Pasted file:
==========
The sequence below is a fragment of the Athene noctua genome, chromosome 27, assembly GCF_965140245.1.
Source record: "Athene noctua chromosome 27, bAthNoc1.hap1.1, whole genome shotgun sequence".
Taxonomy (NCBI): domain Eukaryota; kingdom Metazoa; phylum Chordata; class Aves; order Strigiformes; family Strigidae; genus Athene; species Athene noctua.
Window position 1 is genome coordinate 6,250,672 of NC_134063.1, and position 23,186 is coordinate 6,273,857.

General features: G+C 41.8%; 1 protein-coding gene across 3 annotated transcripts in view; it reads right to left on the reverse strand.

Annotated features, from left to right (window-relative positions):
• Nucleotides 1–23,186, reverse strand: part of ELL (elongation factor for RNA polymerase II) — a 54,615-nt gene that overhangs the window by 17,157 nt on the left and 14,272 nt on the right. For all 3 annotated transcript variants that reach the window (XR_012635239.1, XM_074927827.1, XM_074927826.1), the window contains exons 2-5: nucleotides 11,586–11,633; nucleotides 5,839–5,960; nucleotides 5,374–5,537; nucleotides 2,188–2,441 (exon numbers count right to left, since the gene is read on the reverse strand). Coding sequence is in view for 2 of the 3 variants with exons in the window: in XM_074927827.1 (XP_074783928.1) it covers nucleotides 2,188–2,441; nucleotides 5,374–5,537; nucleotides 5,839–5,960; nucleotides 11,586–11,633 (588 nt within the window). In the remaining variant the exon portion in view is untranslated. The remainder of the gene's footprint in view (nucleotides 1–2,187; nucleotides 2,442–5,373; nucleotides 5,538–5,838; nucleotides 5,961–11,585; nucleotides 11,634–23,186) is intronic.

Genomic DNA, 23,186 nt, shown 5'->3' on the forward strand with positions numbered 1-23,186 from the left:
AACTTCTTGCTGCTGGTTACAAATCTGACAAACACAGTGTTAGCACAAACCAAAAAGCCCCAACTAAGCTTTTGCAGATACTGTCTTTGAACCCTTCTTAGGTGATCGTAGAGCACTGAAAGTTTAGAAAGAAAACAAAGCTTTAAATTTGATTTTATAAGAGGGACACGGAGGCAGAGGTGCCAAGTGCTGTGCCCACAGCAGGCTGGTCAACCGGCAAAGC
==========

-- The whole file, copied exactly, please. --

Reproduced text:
The sequence below is a fragment of the Athene noctua genome, chromosome 27, assembly GCF_965140245.1.
Source record: "Athene noctua chromosome 27, bAthNoc1.hap1.1, whole genome shotgun sequence".
Taxonomy (NCBI): domain Eukaryota; kingdom Metazoa; phylum Chordata; class Aves; order Strigiformes; family Strigidae; genus Athene; species Athene noctua.
Window position 1 is genome coordinate 6,250,672 of NC_134063.1, and position 23,186 is coordinate 6,273,857.

General features: G+C 41.8%; 1 protein-coding gene across 3 annotated transcripts in view; it reads right to left on the reverse strand.

Annotated features, from left to right (window-relative positions):
• Nucleotides 1–23,186, reverse strand: part of ELL (elongation factor for RNA polymerase II) — a 54,615-nt gene that overhangs the window by 17,157 nt on the left and 14,272 nt on the right. For all 3 annotated transcript variants that reach the window (XR_012635239.1, XM_074927827.1, XM_074927826.1), the window contains exons 2-5: nucleotides 11,586–11,633; nucleotides 5,839–5,960; nucleotides 5,374–5,537; nucleotides 2,188–2,441 (exon numbers count right to left, since the gene is read on the reverse strand). Coding sequence is in view for 2 of the 3 variants with exons in the window: in XM_074927827.1 (XP_074783928.1) it covers nucleotides 2,188–2,441; nucleotides 5,374–5,537; nucleotides 5,839–5,960; nucleotides 11,586–11,633 (588 nt within the window). In the remaining variant the exon portion in view is untranslated. The remainder of the gene's footprint in view (nucleotides 1–2,187; nucleotides 2,442–5,373; nucleotides 5,538–5,838; nucleotides 5,961–11,585; nucleotides 11,634–23,186) is intronic.

Genomic DNA, 23,186 nt, shown 5'->3' on the forward strand with positions numbered 1-23,186 from the left:
AACTTCTTGCTGCTGGTTACAAATCTGACAAACACAGTGTTAGCACAAACCAAAAAGCCCCAACTAAGCTTTTGCAGATACTGTCTTTGAACCCTTCTTAGGTGATCGTAGAGCACTGAAAGTTTAGAAAGAAAACAAAGCTTTAAATTTGATTTTATAAGAGGGACACGGAGGCAGAGGTGCCAAGTGCTGTGCCCACAGCAGGCTGGTCAACCGGCAAAGC